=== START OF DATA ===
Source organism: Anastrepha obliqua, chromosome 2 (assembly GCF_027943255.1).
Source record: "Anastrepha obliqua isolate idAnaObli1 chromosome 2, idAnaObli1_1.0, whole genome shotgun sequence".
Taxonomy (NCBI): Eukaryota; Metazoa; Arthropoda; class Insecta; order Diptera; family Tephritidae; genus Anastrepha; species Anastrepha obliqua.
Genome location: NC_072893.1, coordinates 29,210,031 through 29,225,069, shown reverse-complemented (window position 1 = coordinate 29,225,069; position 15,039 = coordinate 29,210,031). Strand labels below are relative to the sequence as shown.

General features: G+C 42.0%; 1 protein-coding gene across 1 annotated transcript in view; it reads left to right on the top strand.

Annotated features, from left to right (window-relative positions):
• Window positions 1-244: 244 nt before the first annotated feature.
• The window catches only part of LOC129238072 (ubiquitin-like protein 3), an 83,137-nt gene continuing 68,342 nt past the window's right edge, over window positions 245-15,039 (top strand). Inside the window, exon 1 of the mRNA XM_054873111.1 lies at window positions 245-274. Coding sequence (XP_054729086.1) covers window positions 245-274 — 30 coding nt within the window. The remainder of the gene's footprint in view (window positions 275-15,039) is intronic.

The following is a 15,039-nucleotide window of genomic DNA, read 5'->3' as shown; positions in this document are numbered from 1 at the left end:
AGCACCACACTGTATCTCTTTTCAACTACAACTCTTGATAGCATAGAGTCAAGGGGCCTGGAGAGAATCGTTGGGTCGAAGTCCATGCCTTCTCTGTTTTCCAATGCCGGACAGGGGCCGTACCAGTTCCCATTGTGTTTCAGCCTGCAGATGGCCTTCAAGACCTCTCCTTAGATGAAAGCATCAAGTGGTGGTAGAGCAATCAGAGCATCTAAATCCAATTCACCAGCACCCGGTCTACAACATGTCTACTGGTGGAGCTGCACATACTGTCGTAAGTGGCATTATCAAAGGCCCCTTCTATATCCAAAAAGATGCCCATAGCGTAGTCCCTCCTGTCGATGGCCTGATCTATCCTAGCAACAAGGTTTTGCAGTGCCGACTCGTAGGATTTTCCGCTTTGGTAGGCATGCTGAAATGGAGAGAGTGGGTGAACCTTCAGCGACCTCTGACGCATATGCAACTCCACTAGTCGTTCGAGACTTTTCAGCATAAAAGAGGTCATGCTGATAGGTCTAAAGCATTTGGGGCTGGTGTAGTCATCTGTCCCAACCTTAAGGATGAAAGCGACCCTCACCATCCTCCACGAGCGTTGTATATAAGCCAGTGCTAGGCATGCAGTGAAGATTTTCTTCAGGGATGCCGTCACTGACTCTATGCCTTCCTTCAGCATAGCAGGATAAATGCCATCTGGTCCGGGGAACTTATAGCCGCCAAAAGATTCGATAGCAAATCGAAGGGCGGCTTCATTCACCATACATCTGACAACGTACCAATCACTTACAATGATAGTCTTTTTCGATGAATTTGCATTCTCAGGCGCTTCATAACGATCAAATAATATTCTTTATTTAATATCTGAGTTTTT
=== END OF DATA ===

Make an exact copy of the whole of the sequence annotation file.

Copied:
Source organism: Anastrepha obliqua, chromosome 2 (assembly GCF_027943255.1).
Source record: "Anastrepha obliqua isolate idAnaObli1 chromosome 2, idAnaObli1_1.0, whole genome shotgun sequence".
Taxonomy (NCBI): Eukaryota; Metazoa; Arthropoda; class Insecta; order Diptera; family Tephritidae; genus Anastrepha; species Anastrepha obliqua.
Genome location: NC_072893.1, coordinates 29,210,031 through 29,225,069, shown reverse-complemented (window position 1 = coordinate 29,225,069; position 15,039 = coordinate 29,210,031). Strand labels below are relative to the sequence as shown.

General features: G+C 42.0%; 1 protein-coding gene across 1 annotated transcript in view; it reads left to right on the top strand.

Annotated features, from left to right (window-relative positions):
• Window positions 1-244: 244 nt before the first annotated feature.
• The window catches only part of LOC129238072 (ubiquitin-like protein 3), an 83,137-nt gene continuing 68,342 nt past the window's right edge, over window positions 245-15,039 (top strand). Inside the window, exon 1 of the mRNA XM_054873111.1 lies at window positions 245-274. Coding sequence (XP_054729086.1) covers window positions 245-274 — 30 coding nt within the window. The remainder of the gene's footprint in view (window positions 275-15,039) is intronic.

The following is a 15,039-nucleotide window of genomic DNA, read 5'->3' as shown; positions in this document are numbered from 1 at the left end:
AGCACCACACTGTATCTCTTTTCAACTACAACTCTTGATAGCATAGAGTCAAGGGGCCTGGAGAGAATCGTTGGGTCGAAGTCCATGCCTTCTCTGTTTTCCAATGCCGGACAGGGGCCGTACCAGTTCCCATTGTGTTTCAGCCTGCAGATGGCCTTCAAGACCTCTCCTTAGATGAAAGCATCAAGTGGTGGTAGAGCAATCAGAGCATCTAAATCCAATTCACCAGCACCCGGTCTACAACATGTCTACTGGTGGAGCTGCACATACTGTCGTAAGTGGCATTATCAAAGGCCCCTTCTATATCCAAAAAGATGCCCATAGCGTAGTCCCTCCTGTCGATGGCCTGATCTATCCTAGCAACAAGGTTTTGCAGTGCCGACTCGTAGGATTTTCCGCTTTGGTAGGCATGCTGAAATGGAGAGAGTGGGTGAACCTTCAGCGACCTCTGACGCATATGCAACTCCACTAGTCGTTCGAGACTTTTCAGCATAAAAGAGGTCATGCTGATAGGTCTAAAGCATTTGGGGCTGGTGTAGTCATCTGTCCCAACCTTAAGGATGAAAGCGACCCTCACCATCCTCCACGAGCGTTGTATATAAGCCAGTGCTAGGCATGCAGTGAAGATTTTCTTCAGGGATGCCGTCACTGACTCTATGCCTTCCTTCAGCATAGCAGGATAAATGCCATCTGGTCCGGGGAACTTATAGCCGCCAAAAGATTCGATAGCAAATCGAAGGGCGGCTTCATTCACCATACATCTGACAACGTACCAATCACTTACAATGATAGTCTTTTTCGATGAATTTGCATTCTCAGGCGCTTCATAACGATCAAATAATATTCTTTATTTAATATCTGAGTTTTT